castilian dialect with the same name (see the wikipedia: extremaduran
language, for more information), and partly because it is so endangered
that only the oldest men speak it still. But there is a great advantage
of creating the wikipedia in extremaduran: almost every extremaduran can
understand to a good degree the language, even if they already speak the
castilian dialect, so having probably more than 1.500.000 million people
able (and possibly willing) to write and read it.
One of the better longtime contributors on nl:wikipedia
[[nl:Gebruiker:Roepers]] mentioned today that he is not willing to spend
time anymore on taxoboxes. The time needed to create them takes too long
and he said that somebody else can do it. If this does not happen he
will not mind.
The reasons he gives are:
"* There is no agreement among taxonomists about what is correct. It is
hard to express these descrepancies.
*Creating a taxobox is hard even for people with experience
*They take up much room and they replace text.
*New Taxobox technology continues to be created, the old ones are not
upgraded to the latest version
*Creating a taxobox is dreary work and, who is interested in them anyway."
Copying a taxobox from en: to nl: takes a lot of time. It would be best
to have one taxobox that serves us all.
What is needed to create a truly standard Taxobox?
The Taxobox has to be language independent.
The Taxobox has to be acceptable to multiple wikipedia
The diverse wikipedia have to be willing to work together to create this
At this moment in time people turn there back on ToL things in other
wikipedia because things are not as easy as they can be.
At the same time we cry wolf because valuable resources may end up
My challenge to all wikipedia people interested in biology and the ToL:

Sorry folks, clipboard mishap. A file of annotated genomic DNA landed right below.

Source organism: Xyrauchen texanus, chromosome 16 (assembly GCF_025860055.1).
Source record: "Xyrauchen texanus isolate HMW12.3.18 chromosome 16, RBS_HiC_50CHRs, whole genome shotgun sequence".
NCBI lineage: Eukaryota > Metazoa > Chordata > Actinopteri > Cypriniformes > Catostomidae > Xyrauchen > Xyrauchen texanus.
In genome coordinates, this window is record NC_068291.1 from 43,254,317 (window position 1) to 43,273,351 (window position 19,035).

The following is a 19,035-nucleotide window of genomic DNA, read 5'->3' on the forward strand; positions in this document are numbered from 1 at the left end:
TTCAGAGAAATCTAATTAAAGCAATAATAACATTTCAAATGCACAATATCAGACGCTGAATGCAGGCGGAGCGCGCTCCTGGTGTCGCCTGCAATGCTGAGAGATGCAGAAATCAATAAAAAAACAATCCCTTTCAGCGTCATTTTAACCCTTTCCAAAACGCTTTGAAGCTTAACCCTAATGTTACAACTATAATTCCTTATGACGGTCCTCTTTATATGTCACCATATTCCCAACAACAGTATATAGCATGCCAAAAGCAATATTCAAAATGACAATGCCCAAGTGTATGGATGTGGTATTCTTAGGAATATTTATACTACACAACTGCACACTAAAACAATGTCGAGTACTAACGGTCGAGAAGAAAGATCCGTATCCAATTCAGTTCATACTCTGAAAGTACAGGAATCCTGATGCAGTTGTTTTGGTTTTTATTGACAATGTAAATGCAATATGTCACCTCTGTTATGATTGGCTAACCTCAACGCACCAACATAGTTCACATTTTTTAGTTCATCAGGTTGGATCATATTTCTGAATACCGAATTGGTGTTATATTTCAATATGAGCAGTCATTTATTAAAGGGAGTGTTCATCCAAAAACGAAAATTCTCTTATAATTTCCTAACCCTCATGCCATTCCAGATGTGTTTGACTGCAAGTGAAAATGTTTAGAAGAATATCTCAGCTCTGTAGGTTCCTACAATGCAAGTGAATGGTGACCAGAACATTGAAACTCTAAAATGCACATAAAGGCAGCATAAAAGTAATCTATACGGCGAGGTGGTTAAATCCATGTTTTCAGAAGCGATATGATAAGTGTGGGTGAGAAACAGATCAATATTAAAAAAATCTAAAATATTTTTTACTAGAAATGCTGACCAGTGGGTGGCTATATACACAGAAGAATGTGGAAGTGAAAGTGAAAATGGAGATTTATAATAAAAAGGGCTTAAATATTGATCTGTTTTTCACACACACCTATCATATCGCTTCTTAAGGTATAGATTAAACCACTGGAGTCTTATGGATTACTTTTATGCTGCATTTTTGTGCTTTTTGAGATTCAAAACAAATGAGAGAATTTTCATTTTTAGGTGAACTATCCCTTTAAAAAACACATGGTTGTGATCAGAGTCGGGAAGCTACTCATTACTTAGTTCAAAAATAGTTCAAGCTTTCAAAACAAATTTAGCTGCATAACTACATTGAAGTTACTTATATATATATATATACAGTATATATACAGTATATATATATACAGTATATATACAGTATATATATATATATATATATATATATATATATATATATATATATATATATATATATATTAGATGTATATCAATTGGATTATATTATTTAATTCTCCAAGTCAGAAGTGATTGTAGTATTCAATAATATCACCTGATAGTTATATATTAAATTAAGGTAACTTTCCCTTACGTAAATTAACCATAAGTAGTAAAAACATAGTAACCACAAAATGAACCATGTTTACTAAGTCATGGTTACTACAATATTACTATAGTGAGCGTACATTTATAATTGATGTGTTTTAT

make taxoboxes so easy that it is just a matter of picking things up and
dropping them in the appropriate place. Make it usable for great people
like Roepers !!
> I second Mavs concerns about forking, yet including all of the
> Wikispecies contents (as I understand it) into Wikipedia would be
> stretching the rules as well. One possible (but not really beautiful)
> way I could see is to put the source and database stuff into the
> separate Wikispecies, but put the plain text stuff and basic in
> Wikipedia - and of course closely link the two.
I was (and still am) supportive of the WikiSpecies project. You can't
expect to have a Wikipedia article about every species of caddisflies,
or about every ground-dwelling roundworm. As Andy pointed out, these
articles would remain stubs, as mostly no information but the mere
name would be available - plus some scientific stuff that is of no
interest for the general reader. Some of these data might be the
scientific name, its synonymes, the scientist first describing the
species (the taxonomic author).
However, I partially understand mav's concerns. Behaviour,
and stuff like that should remain in Wikipedia (and should not be
duplicated). The WikiSpecies project could have the above-mentioned
data, followed by a link "Read more about this species in English -
German - Polish - Japanese". So it would serve as an interlingual
species directory as well. But it should contain as few duplicate
information as possible.
Mirko Thiessen, aka Baldhur